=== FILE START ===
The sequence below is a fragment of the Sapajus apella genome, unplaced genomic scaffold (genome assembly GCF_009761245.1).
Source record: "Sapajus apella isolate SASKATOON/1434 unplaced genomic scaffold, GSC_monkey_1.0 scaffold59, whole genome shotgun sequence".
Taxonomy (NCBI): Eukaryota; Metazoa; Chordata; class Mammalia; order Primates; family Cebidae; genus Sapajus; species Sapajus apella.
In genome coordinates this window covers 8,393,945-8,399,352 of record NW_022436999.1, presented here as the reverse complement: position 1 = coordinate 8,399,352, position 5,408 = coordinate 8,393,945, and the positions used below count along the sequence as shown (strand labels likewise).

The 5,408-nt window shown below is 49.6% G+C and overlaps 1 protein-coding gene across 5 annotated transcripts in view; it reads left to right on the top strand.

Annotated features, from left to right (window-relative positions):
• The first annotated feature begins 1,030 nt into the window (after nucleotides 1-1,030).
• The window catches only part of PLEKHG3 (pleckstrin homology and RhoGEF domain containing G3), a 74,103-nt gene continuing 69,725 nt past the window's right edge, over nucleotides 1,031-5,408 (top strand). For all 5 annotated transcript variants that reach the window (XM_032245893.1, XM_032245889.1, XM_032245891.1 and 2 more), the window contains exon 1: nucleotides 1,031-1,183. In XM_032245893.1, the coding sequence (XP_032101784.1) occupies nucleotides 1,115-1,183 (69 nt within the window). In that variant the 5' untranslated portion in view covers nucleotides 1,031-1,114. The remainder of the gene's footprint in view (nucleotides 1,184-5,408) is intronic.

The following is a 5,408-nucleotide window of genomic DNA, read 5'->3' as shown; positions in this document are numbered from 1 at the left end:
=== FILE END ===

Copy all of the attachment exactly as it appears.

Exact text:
The sequence below is a fragment of the Sapajus apella genome, unplaced genomic scaffold (genome assembly GCF_009761245.1).
Source record: "Sapajus apella isolate SASKATOON/1434 unplaced genomic scaffold, GSC_monkey_1.0 scaffold59, whole genome shotgun sequence".
Taxonomy (NCBI): Eukaryota; Metazoa; Chordata; class Mammalia; order Primates; family Cebidae; genus Sapajus; species Sapajus apella.
In genome coordinates this window covers 8,393,945-8,399,352 of record NW_022436999.1, presented here as the reverse complement: position 1 = coordinate 8,399,352, position 5,408 = coordinate 8,393,945, and the positions used below count along the sequence as shown (strand labels likewise).

The 5,408-nt window shown below is 49.6% G+C and overlaps 1 protein-coding gene across 5 annotated transcripts in view; it reads left to right on the top strand.

Annotated features, from left to right (window-relative positions):
• The first annotated feature begins 1,030 nt into the window (after nucleotides 1-1,030).
• The window catches only part of PLEKHG3 (pleckstrin homology and RhoGEF domain containing G3), a 74,103-nt gene continuing 69,725 nt past the window's right edge, over nucleotides 1,031-5,408 (top strand). For all 5 annotated transcript variants that reach the window (XM_032245893.1, XM_032245889.1, XM_032245891.1 and 2 more), the window contains exon 1: nucleotides 1,031-1,183. In XM_032245893.1, the coding sequence (XP_032101784.1) occupies nucleotides 1,115-1,183 (69 nt within the window). In that variant the 5' untranslated portion in view covers nucleotides 1,031-1,114. The remainder of the gene's footprint in view (nucleotides 1,184-5,408) is intronic.

The following is a 5,408-nucleotide window of genomic DNA, read 5'->3' as shown; positions in this document are numbered from 1 at the left end: